While sleeping 8 hours per night, you can become a top student.
Today’s students are extremely busy. Very busy. They have homework, projects to finish, extra classes to attend, and other obligations to meet. It’s no surprise that most students are sleep-deprived and find it difficult to live a balanced life.
However, this seems rarely a need.
In this article, I’ll share the first five of ten principles I used to become a top student who slept eight hours a night. Earning a full academic scholarship to Duke University, where I double majored and graduated summa cum laude.
The students who spend the majority of their time on urgent work are the ones that experience constant overwhelm. Usually, it’s the same group of sleep-deprived students! You must concentrate on critical things before they become urgent if you want to be an effective student.
You can accomplish it with the aid of the five guidelines presented in this article. (Remember to check back next week for the remaining five!)
Adhere to a schedule
You should make room for spontaneity in your life. However, you will not be able to achieve maximum productivity unless you have some kind of structure or routine in place.
Developing a weekly routine is one of the most crucial steps toward becoming a top student with a balanced life. Of course, these appointments may change from time to time. However, by doing what your calendar tells you to do, you will have established a solid routine.
Make a list of everything
They do intend “everything” while I tell that.
The phrase “Your brain is a thinking instrument, not a storage device” is used by productivity expert David Allen.
You’ve probably already noticed that your brain doesn’t always remember this type of information accurately. So make an “everything” list and write it all down rather than depending solely on recollection. Use a notepad or a smartphone app like Google Keep if you’d rather.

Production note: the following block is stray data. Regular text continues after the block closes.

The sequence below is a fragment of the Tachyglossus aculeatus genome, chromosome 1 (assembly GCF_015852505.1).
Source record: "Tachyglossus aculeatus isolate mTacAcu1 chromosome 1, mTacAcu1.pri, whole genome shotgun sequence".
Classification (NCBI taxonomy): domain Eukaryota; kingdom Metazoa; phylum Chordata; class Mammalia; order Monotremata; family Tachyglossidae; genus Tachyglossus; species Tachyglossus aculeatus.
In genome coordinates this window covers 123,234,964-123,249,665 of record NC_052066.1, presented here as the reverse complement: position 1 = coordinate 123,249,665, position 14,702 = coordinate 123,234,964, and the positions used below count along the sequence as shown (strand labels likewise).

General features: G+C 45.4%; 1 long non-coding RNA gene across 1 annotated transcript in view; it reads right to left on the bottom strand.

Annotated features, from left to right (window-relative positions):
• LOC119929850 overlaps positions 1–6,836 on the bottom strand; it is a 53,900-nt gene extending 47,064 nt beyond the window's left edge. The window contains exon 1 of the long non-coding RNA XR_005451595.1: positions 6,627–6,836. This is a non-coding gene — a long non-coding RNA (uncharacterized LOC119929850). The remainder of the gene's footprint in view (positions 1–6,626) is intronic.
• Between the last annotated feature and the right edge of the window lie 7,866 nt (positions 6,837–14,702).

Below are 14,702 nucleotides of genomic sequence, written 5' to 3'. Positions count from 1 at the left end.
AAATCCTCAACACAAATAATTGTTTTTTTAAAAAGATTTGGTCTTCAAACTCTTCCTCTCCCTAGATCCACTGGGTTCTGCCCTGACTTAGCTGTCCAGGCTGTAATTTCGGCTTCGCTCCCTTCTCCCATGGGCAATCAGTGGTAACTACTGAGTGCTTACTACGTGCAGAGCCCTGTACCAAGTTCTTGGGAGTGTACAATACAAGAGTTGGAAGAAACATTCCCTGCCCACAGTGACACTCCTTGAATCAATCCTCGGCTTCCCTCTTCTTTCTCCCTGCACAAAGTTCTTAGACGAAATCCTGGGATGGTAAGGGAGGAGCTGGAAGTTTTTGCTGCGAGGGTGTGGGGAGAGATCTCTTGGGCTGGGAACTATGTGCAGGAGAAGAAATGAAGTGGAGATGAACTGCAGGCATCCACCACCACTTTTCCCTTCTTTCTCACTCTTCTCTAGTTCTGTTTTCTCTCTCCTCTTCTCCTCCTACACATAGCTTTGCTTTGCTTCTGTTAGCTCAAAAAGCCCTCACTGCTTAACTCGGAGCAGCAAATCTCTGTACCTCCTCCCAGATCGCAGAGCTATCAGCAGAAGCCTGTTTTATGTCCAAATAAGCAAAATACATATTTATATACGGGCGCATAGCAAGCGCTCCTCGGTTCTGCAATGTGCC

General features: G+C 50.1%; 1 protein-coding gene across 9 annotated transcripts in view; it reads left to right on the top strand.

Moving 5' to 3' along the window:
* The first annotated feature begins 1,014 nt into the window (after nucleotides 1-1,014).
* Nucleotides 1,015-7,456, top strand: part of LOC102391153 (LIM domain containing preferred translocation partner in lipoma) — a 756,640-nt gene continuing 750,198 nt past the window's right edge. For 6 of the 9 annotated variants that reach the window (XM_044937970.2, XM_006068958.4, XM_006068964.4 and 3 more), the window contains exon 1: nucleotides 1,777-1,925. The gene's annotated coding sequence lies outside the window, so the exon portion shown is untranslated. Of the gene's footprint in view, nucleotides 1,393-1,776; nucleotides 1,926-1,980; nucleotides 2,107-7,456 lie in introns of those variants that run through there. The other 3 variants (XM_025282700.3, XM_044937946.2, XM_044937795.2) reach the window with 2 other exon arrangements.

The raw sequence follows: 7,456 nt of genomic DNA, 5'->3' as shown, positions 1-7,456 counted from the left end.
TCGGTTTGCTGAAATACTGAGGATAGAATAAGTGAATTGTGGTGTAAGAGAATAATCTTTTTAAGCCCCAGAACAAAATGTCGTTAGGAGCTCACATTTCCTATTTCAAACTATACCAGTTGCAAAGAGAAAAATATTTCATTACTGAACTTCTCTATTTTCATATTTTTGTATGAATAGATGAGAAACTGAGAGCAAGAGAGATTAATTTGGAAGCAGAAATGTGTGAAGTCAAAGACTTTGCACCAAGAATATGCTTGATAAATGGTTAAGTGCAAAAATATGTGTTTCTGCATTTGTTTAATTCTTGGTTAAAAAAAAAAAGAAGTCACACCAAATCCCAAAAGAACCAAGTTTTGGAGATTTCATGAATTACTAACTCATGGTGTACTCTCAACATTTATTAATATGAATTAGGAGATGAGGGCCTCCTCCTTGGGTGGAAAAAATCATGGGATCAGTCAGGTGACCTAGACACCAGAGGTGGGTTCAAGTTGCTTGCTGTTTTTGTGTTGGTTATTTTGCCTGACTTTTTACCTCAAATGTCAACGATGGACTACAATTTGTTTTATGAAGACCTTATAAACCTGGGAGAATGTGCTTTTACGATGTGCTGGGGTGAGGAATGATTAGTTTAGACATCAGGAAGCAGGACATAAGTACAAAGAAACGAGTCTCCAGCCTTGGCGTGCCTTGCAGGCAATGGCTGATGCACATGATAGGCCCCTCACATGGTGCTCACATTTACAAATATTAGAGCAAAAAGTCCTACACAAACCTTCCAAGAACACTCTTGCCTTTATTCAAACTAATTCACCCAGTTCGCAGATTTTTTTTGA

Prioritize getting enough rest and exercising
Sleep and exercise both enhance memory and learning, according to numerous research. A top student who is driven and focused won’t likely exist if they don’t get adequate sleep and exercise. You’ll probably get sick more frequently as well. My focus, memory, and mood all improved when I made it a point to get eight hours of sleep each night while I was a student. And so did my grades!
Continue your work
I realize that keeping up with your work is easier said than done. Consistency is essential if you want to be a top student who isn’t overly worried, though. To do this, you should do your homework at least a day or two before it is due, scan new material before your teacher discusses it in class, refresh anything you learn afterward the same day, and test understanding frequently.
Emphasis on making effort rather than perfectionism
Students’ perceptions that they aren’t progressing or are progressing too slowly are major factors in their demotivation. This occurs frequently as a result of pupils’ fixation on the intended result rather than the steps required to get there.
You’ll encounter difficulties and setbacks on your path to becoming a top student. tests in which you fare poorly. essays that your teacher finds objectionable group endeavors that end up being a disaster.
It is crucial to keep in mind that development, not perfection, is the intended outcome. How can you be sure to keep your attention on the procedure? By establishing process-based objectives rather than ones based on results.
You could set the following types of process-based objectives:
- Discover at least five new terms per day by reading one newspaper article.
- Perform at least two additional math practice problems each day.
- On academic evenings, get at least six hours of sleep.
You will move closer to becoming a top student as you put the advice and strategies in this article into practice. To read the remaining 5 tenets, check back the following week.